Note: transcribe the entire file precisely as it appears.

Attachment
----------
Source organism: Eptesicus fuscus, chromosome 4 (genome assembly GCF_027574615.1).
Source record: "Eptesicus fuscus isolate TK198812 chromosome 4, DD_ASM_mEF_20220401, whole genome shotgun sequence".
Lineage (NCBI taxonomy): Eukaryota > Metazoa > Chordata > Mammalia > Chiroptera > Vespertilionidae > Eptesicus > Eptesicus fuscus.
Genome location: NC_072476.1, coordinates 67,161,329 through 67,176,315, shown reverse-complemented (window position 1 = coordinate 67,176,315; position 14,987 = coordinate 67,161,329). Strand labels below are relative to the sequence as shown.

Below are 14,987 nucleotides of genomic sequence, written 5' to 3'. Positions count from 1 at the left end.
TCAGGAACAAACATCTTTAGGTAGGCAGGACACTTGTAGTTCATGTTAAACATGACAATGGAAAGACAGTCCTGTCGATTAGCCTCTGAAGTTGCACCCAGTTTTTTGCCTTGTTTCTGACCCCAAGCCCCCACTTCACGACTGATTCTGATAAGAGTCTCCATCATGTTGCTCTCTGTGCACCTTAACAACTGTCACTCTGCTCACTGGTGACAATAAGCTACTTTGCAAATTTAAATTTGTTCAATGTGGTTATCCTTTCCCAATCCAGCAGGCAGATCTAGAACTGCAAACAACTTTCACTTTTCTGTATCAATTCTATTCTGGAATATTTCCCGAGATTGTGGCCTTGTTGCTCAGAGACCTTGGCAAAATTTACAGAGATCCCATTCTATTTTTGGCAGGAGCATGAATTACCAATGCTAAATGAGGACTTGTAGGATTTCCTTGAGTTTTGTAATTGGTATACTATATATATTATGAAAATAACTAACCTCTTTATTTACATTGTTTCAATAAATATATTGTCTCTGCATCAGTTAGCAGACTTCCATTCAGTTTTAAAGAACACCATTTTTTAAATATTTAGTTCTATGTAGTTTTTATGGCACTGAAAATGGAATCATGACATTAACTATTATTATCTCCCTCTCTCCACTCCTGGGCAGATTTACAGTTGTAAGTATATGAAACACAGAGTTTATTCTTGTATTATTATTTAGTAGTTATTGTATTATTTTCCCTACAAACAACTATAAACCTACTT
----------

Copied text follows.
Source organism: Eptesicus fuscus, chromosome 4 (genome assembly GCF_027574615.1).
Source record: "Eptesicus fuscus isolate TK198812 chromosome 4, DD_ASM_mEF_20220401, whole genome shotgun sequence".
Lineage (NCBI taxonomy): Eukaryota > Metazoa > Chordata > Mammalia > Chiroptera > Vespertilionidae > Eptesicus > Eptesicus fuscus.
Genome location: NC_072476.1, coordinates 67,161,329 through 67,176,315, shown reverse-complemented (window position 1 = coordinate 67,176,315; position 14,987 = coordinate 67,161,329). Strand labels below are relative to the sequence as shown.

Below are 14,987 nucleotides of genomic sequence, written 5' to 3'. Positions count from 1 at the left end.
TCAGGAACAAACATCTTTAGGTAGGCAGGACACTTGTAGTTCATGTTAAACATGACAATGGAAAGACAGTCCTGTCGATTAGCCTCTGAAGTTGCACCCAGTTTTTTGCCTTGTTTCTGACCCCAAGCCCCCACTTCACGACTGATTCTGATAAGAGTCTCCATCATGTTGCTCTCTGTGCACCTTAACAACTGTCACTCTGCTCACTGGTGACAATAAGCTACTTTGCAAATTTAAATTTGTTCAATGTGGTTATCCTTTCCCAATCCAGCAGGCAGATCTAGAACTGCAAACAACTTTCACTTTTCTGTATCAATTCTATTCTGGAATATTTCCCGAGATTGTGGCCTTGTTGCTCAGAGACCTTGGCAAAATTTACAGAGATCCCATTCTATTTTTGGCAGGAGCATGAATTACCAATGCTAAATGAGGACTTGTAGGATTTCCTTGAGTTTTGTAATTGGTATACTATATATATTATGAAAATAACTAACCTCTTTATTTACATTGTTTCAATAAATATATTGTCTCTGCATCAGTTAGCAGACTTCCATTCAGTTTTAAAGAACACCATTTTTTAAATATTTAGTTCTATGTAGTTTTTATGGCACTGAAAATGGAATCATGACATTAACTATTATTATCTCCCTCTCTCCACTCCTGGGCAGATTTACAGTTGTAAGTATATGAAACACAGAGTTTATTCTTGTATTATTATTTAGTAGTTATTGTATTATTTTCCCTACAAACAACTATAAACCTACTT